Carica papaya is a tropical evergreen tree commonly grown for its sweet-flavored, buttery-textured fruit. Carica also can be grown as a houseplant; it bears interesting deeply lobed fanlike leaves.
There are two types of papaya: Hawaiian or “yellow papaya” and Mexican or “red papaya”.
Yellow, Hawaiian, papaya has yellow skin when ripe. Hawaiian papayas are pear-shaped and commonly weight about one pound. The flesh is bright orange or pinkish depending on the variety. Yellow papaya has a sweet, tropical-flavored when ripe. Yellow papaya trees seldom grow taller than 8 feet (2.4m).
Red, Mexican, papaya has a red skin when ripe. Mexican papayas are pear to oval-shaped; they are much larger than Hawaiian papayas, up to 15 inches (38cm) long, and they weigh as much as 10 pounds or more. The flesh of the Mexican papaya can be yellow, orange, or pink. The red papaya is less sweet than the Hawaiian papaya. Mexican papayas commonly grow 10 to 12 feet (3.6m) tall; in tropical regions, they can grow to 30 feet (9.1m) tall.
Get to Know Carica
- Plant type: Evergreen tree
- Growing zones: Zones 8 to 10
- Optimal growing temperature: day, 70° to 75°F (21° to 24°C); night 65° to 70°F (18° to 21°C). and medium to high humidity.
- Height and width: In a container, Carica grows 5 feet tall (1.5m); outdoors Carica can grow 20 to 25 feet tall and 8 to 10 feet(2.4 to 3 m) wide; straight trunk topped by crown of leaves
- Foliage: Fanlike, deeply lobed leaves on 24 inch long stems
- Flowers: Inconspicuous cream-colored flowers
- Bloom time: Sping and summer
- Uses: Fruit tree, container plant, houseplant
- Common name: Papaya.
- Botanical name: Carica papaya
- Family name: Caricaceae
- Origin: Tropical America, southern Mexico and Central America
Where to Plant Carica
- Plant Carica outdoors in full sun; in partial shade the fruit is not likely to sweeten.
- Indoors plant Carica in direct light.
- Plant Carica in a warm spot where there is plenty of sun and heat. Choose a south-facing spot against a wall that reflect heat when possible.
- Avoid planting Carica where there is a constant breeze and avoid planting in low spots that collect cold air. Wind can damage the fruit or topple the tree.
- Carica grows best in sandy, well-drained soil. Carica trees will not survive water-logged soil for more than a day. Where the soil can be damp, plant Carica on a mound to ensure good drainage.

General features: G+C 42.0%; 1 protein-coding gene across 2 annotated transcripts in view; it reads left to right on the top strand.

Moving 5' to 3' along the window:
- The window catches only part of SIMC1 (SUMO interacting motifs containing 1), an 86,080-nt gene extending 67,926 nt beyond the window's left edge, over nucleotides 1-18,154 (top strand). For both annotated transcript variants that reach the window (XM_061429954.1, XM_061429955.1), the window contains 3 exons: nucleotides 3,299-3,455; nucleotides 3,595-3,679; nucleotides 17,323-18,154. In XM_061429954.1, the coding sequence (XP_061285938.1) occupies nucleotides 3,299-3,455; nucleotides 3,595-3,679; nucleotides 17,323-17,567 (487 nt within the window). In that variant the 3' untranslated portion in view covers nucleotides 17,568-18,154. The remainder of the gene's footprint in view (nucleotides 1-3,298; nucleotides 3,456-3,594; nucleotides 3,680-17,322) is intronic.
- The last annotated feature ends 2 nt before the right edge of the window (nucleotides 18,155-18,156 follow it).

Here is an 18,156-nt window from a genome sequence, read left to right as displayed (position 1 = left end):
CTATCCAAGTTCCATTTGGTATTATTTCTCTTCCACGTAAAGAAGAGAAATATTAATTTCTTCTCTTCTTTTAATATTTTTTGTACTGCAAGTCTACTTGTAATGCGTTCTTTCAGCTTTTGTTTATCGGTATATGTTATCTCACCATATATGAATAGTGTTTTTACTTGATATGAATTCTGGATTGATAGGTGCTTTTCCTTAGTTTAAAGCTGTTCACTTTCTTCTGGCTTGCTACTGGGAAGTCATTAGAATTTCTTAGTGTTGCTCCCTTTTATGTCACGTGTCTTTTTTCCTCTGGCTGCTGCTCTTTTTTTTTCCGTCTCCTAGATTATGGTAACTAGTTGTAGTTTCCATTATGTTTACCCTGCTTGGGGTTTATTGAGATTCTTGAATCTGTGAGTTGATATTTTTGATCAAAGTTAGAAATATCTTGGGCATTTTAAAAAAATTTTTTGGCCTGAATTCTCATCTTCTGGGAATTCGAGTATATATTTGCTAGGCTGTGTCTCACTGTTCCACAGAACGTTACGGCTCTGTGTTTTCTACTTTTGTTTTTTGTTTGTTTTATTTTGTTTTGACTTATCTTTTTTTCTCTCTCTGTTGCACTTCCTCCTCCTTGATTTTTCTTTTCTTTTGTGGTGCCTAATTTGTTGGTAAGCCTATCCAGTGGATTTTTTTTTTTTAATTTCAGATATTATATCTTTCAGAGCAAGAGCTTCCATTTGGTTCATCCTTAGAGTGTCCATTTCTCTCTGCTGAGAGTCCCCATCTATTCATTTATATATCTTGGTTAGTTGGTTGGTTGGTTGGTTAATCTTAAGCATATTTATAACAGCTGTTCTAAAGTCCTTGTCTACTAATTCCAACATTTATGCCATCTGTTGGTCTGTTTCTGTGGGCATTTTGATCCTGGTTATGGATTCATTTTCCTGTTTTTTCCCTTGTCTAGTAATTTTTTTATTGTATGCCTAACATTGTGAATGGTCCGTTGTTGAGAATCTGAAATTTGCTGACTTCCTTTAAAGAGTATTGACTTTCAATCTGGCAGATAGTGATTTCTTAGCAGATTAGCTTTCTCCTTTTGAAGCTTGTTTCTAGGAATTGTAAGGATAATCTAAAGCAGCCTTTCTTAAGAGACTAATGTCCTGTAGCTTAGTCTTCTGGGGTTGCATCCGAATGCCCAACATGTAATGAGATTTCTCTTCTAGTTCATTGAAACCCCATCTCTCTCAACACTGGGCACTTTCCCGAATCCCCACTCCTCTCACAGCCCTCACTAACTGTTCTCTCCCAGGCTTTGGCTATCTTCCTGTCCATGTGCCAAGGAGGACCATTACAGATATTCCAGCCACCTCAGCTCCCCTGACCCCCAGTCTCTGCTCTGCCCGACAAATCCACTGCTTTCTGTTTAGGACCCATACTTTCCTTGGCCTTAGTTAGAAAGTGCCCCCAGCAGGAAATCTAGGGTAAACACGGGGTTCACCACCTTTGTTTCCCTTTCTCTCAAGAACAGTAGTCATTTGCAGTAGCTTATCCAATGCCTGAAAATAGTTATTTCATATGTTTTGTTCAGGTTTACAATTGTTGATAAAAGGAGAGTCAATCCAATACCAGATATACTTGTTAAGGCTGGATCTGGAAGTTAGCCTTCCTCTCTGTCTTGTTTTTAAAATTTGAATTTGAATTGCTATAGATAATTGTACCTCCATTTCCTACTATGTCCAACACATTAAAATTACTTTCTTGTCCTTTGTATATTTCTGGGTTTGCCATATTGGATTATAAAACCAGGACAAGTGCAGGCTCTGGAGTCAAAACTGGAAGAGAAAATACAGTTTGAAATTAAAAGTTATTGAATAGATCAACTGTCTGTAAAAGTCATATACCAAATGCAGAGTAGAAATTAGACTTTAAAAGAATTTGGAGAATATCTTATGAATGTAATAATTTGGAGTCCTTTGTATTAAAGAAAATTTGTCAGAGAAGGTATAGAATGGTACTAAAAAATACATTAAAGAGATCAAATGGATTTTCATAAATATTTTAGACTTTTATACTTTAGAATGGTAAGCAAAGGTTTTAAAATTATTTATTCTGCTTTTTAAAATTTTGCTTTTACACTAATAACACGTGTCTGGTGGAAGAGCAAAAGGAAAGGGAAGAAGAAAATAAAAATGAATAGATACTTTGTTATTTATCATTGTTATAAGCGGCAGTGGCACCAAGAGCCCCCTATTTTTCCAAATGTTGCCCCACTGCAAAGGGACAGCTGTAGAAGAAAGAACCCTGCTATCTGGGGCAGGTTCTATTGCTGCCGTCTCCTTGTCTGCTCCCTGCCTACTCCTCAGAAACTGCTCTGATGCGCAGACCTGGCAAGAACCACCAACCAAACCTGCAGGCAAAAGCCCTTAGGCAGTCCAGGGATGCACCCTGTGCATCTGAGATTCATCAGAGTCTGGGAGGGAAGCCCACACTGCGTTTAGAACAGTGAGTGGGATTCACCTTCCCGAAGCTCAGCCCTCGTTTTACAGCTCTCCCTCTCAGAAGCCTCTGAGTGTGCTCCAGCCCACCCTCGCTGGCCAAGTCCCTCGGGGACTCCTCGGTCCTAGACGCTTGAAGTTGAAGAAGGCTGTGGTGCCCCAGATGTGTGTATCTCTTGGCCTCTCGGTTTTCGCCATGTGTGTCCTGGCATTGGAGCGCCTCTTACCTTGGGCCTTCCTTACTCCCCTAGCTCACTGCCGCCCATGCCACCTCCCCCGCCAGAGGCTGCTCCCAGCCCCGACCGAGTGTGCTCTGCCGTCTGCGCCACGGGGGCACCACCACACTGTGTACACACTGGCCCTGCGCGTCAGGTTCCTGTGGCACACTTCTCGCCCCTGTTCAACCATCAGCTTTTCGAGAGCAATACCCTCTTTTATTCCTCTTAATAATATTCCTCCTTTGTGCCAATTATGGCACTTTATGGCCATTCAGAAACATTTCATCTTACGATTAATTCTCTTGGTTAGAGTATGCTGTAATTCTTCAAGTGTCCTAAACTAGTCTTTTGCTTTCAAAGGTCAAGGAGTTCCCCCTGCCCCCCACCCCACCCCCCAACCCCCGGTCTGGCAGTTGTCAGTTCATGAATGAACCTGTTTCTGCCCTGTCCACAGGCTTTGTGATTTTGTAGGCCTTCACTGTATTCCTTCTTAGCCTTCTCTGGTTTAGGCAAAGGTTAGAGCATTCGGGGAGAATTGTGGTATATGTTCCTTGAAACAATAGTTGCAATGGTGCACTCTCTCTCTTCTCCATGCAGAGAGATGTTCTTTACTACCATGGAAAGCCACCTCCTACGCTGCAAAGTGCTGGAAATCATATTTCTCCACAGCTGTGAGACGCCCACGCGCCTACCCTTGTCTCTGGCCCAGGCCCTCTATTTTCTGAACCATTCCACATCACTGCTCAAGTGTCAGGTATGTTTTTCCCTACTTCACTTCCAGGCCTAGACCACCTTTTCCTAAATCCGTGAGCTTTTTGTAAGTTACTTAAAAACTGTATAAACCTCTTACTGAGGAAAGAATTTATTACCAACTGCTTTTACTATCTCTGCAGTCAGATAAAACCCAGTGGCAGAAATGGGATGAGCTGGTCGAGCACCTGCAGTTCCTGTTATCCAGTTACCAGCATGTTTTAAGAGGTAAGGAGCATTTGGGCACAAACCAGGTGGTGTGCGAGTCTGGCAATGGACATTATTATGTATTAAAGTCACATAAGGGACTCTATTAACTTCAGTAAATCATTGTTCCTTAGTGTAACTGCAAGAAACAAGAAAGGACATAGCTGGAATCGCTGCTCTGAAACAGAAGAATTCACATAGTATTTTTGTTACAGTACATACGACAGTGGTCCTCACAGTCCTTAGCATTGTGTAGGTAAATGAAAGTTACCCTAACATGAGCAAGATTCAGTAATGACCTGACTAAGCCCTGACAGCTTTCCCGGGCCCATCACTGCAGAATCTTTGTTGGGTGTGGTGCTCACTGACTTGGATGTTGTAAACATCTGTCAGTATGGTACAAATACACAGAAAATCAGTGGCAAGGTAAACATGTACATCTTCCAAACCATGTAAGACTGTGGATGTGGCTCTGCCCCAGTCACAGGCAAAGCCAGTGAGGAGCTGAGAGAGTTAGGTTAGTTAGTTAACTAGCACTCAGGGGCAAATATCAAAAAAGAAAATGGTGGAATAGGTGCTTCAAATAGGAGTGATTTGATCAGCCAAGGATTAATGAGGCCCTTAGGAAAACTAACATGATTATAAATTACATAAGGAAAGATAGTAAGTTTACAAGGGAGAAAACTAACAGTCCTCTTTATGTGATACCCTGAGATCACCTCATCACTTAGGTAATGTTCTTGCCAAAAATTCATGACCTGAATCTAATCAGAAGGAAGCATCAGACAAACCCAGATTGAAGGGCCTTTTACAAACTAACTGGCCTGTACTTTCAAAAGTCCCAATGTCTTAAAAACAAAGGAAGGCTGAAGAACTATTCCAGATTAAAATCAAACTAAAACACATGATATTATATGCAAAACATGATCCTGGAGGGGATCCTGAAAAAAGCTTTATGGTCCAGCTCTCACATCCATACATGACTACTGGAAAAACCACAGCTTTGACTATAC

- Indoors plant Carica in an all-purpose potting mix with good drainage.
- Papayas prefer a soil pH of 5.5 to 6.5.
When to Plant Carica
- Set Carica outdoors in spring or autumn.
- To get the most fruit, don’t grow Carica as a permament tree. Have several plants in different stages of maturity growing on; old ones become less productive and can be destroyed.
Planting and Spacing Carica
- Space Carica 8 to 10 feet(2.4 to 3 m) apart.
How to Water and Feed Carica
- Water: The soil should be kept moderately to evenly moist. Drying causes brown leaf tips. Mist frequently. Humidity is best at,40% to 50%.
- Feeding. Fertilize Carica every 2 weeks during growing season, with mild liquid fertilizer or fish emulsion diluted to ½ strength. Fertilized in spring and summer.
- Carica rests during winter. Keep soil barely moist; withhold fertilizer.
- Carica will suffer in cool, drafty location.
Growing Carica as a Houseplant
- Carica needs direct light, a warm temperature, and medium to high humidity.
- the soil should be kept moderately to evenly moist.
- Fertilize Carica in spring and summer.
- Carica benefits from being placed outdoors in summer, which can help produce lush foliage.
Carica Pests and Diseases
- Check Carica for spider mites, aphids, mealybugs, scale insects and thrips.
- Propagate Carica by division or seeds.
- Carica can be propagated from seed saved from store-bought fruit. The seeds should be planted in an all-purpose soil mix to which sand has been added.
Carica Varieties to Grow
- Carica cataractarum, a dwarf clustering species, has black fruits.
- C. elegans, parlor palm, sometimes listed as collinia elegans or neanthe bella, has erect stems with dark green fronds and grows to 36 inches (91 cm). small pale yellow flowers appear occasionally, followed by black fruit.
- C. erumpens, bamboo plam, has clusters of slender stems and arching dark green fronds with broad, drooping leaflets. Grows to 10 feet (3 m) tall.
- C. glaucifolia is a decorative palm with narrow, blue-green fronds.
- C. seifrrizii has clusters of erect stems and narrow, grasslike leaflets. It bears fragrant male flowers, and tolerate more sun than other Chamaedorea species. C. papaya: has leaves up to 20 inches across.